Thursday, 1 June 2017

What does Stress have to do with Spinal Subluxations?

Did you know that spinal subluxations are really at the root of bad posture?

When too much stress is perceived from either the internal or external environment, the body launches a sympathetic stress response to ensure survival.

During the sympathetic stress response the brain undergoes neurochemical changes. These neurochemical changes make us feel bad as opposed to good.

This is a good thing.

We feel anxious, worried and nervous during a stress response as a survival mechanism to flee the stressful event.

Who wants to feel good when we are ready to experience a bad event?!

We undergo a reflexive, flexion response. Like a cat arching its back, we curl up or flex the stressed spine. This flexion response causes musculoskeletal changes that lead to Spinal Subluxations.

Subluxations are musculoskeletal adaptive response mechanisms that the body has developed to deal with the stresses in the environment. Subluxations are not good or bad, but simply an adaptation mechanism. The subluxations arise from prolonged or overwhelming physical, chemical and mental/emotional and spiritual stress in the environment.

It is easy to understand how too much physical stress can cause a sympathetic response and subluxations. When we roll an ankle, the result is a sprained ankle and the rest of the body undergoes compensatory subluxations.

We can make sense of physical stress subluxations.

What is less obvious is how chemical, mental/emotional and spiritual stresses can cause a sympathetic stress response and spinal subluxations.

If stress is detected in the internal environment because of the food we just ingested, or we recycle the same negative thought(s), the body activates the same sympathetic stress response as it would if we sprained an ankle.

Remembering that the mechanical tension placed at the ligamentous attachments on the cord determines the tone of the spinal cord. This flexed posture alters the length of the cord and increases cord tension and torsion.

The change in tension and torsion on the spinal cord changes the tone of the nervous system. The increased tone changes which neurochemicals will be released from the nerves at the target tissue. The body compensates for the increased stress in the system with spinal subluxations. This is how you develop bad posture.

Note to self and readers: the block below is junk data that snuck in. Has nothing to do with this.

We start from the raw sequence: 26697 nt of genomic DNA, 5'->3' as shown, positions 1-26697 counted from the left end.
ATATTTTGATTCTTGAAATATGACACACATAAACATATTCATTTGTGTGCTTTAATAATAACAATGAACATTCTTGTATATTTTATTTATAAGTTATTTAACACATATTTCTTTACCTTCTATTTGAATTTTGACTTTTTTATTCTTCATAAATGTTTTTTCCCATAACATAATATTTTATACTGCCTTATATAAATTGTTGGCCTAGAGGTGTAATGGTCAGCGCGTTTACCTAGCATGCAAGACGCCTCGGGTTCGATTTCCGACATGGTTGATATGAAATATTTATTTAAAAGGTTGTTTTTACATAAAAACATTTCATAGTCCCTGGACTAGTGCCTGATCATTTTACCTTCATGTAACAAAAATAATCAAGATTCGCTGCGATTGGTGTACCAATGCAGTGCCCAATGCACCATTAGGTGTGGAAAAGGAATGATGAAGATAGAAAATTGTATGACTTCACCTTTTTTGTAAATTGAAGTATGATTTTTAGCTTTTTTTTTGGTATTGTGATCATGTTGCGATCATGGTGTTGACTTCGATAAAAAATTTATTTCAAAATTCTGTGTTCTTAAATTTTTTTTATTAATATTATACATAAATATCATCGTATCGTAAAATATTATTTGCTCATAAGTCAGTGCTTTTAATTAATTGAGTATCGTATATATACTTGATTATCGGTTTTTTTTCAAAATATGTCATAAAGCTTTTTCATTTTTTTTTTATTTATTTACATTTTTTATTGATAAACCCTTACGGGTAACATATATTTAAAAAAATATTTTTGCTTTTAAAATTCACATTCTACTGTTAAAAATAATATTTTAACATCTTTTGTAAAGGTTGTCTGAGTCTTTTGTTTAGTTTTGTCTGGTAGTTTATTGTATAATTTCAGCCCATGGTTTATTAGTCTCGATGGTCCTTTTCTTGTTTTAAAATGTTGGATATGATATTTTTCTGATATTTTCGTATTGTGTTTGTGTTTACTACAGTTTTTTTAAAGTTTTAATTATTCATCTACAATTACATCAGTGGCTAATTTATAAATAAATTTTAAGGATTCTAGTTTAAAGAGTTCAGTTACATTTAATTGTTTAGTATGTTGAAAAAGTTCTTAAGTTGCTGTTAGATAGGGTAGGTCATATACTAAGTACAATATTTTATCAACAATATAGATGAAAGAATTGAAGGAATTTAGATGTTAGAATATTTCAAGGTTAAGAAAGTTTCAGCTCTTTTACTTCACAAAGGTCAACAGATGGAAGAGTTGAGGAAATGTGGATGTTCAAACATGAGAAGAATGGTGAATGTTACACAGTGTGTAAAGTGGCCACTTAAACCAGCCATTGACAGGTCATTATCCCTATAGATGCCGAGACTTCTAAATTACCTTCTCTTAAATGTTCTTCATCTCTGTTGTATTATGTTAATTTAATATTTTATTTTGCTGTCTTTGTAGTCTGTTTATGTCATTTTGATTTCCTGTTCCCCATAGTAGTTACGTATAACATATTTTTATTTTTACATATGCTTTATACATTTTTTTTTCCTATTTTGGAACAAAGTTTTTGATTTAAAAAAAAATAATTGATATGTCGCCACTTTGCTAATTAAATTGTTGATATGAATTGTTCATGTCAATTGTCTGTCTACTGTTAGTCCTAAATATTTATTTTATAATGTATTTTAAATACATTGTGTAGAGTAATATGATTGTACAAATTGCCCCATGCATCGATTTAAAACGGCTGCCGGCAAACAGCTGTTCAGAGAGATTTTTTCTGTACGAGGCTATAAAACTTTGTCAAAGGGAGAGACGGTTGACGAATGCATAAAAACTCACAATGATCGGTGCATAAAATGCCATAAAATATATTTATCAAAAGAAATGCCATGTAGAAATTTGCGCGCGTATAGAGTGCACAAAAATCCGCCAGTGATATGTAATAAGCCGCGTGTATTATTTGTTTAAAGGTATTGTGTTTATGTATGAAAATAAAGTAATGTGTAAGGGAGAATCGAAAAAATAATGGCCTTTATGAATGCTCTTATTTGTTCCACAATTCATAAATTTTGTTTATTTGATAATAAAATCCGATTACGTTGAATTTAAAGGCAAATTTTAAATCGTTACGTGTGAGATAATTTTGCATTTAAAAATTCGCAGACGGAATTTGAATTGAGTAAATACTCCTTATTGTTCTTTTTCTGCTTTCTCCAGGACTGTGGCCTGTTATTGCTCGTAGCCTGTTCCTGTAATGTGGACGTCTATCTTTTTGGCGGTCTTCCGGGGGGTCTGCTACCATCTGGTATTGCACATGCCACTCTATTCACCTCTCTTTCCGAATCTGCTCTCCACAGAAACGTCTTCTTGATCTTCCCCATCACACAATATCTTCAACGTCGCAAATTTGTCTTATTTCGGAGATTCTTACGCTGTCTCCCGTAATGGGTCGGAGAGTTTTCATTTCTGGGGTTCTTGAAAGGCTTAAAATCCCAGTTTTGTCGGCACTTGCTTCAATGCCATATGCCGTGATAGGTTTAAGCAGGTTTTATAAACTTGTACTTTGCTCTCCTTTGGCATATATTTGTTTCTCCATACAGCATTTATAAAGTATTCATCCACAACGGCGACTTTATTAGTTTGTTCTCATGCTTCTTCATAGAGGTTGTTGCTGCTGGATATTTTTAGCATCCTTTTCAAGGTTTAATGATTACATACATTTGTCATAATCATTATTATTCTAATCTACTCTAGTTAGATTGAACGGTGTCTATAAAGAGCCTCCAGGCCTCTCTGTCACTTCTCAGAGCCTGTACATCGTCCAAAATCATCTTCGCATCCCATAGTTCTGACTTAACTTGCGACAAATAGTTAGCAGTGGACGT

The spinal subluxations are the body's stress adaptive mechanism because subluxations try to change back the tension and torsion placed on the spinal cord, all in an attempt to create better tone.

Your Chiropractic Lifestyle Doctor

Tuesday, 23 May 2017

What is a Healthy Response to Stress?

Why do we need to have stress in our lives? Wouldn't life be more fulfilling without stress?

Did you know that stress is actually a good thing?

We need stress in order to grow, evolve and change. With no stress we would stagnate and cease to exist. What more would there be to learn . . . as it would appear we have reached our potential?

Why can't I just stay comfy and cozy and calm in my little cocoon?

Think of a piano or music lesson.

When we go to the teacher, we learn something new. If the lesson did not change, stress or stretch us, we would never ever learn a new song. If we don't "hurt" a little there is no need for growth and opportunity. This ability to grow, learn and adapt from our surrounding environmental stresses is called neuroplasticity.

The body's ability to adapt to stress is dependent on the body's ability to self regulate and self heal.
Health is adaptability. Healthy individuals experience stress, undergo an appropriate stress response, but learn from the experience and ultimately adapt to it. The stress response is not perpetuated. The experience is fully appreciated.

This is a perfect example of the body truly self regulating and self healing.

However, there is good stress and bad stress. We will cover what happens when our bodies become over stressed in another blog post.

Where are you in your "stress" circle?

Find out more.

Your Chiropractic Lifestyle Doctor

The Nervous System and Environment

What kind of impact does environment have on the Central Nervous System (CNS)?

The CNS imprints, records, and memorizes everything it encounters in the environment. For simplicity, the environment can be categorized into physical, chemical, mental/emotional and spiritual.

Using the five senses, the CNS gathers information about the environment. It first senses the environment and then appropriately responds to it.

The signals come into the brain; the brain organizes the information and sends all the appropriate signals down the spinal cord and out to all the body and waits for feedback.
I'll bet you didn't know this.

But then what happens if there is a glitch in the recordings from the environment? What if the CNS is not receiving the correct information? How can this possibly happen?

All the events and recordings from the environment make up the various, unique layers of complexity of who we become.

From the moment of conception till this very moment and beyond everything we do imprints on the CNS.

These environmental events are really stresses.

Isn't the body a miraculous thing! Imagine! All those messages being gathered and then sent to their appropriate location in the body.

We touch on some of these in one of my workshops.

I look forward to seeing you there!

Just click to register for the next workshop.

Your Chiropractic Lifestyle Doctor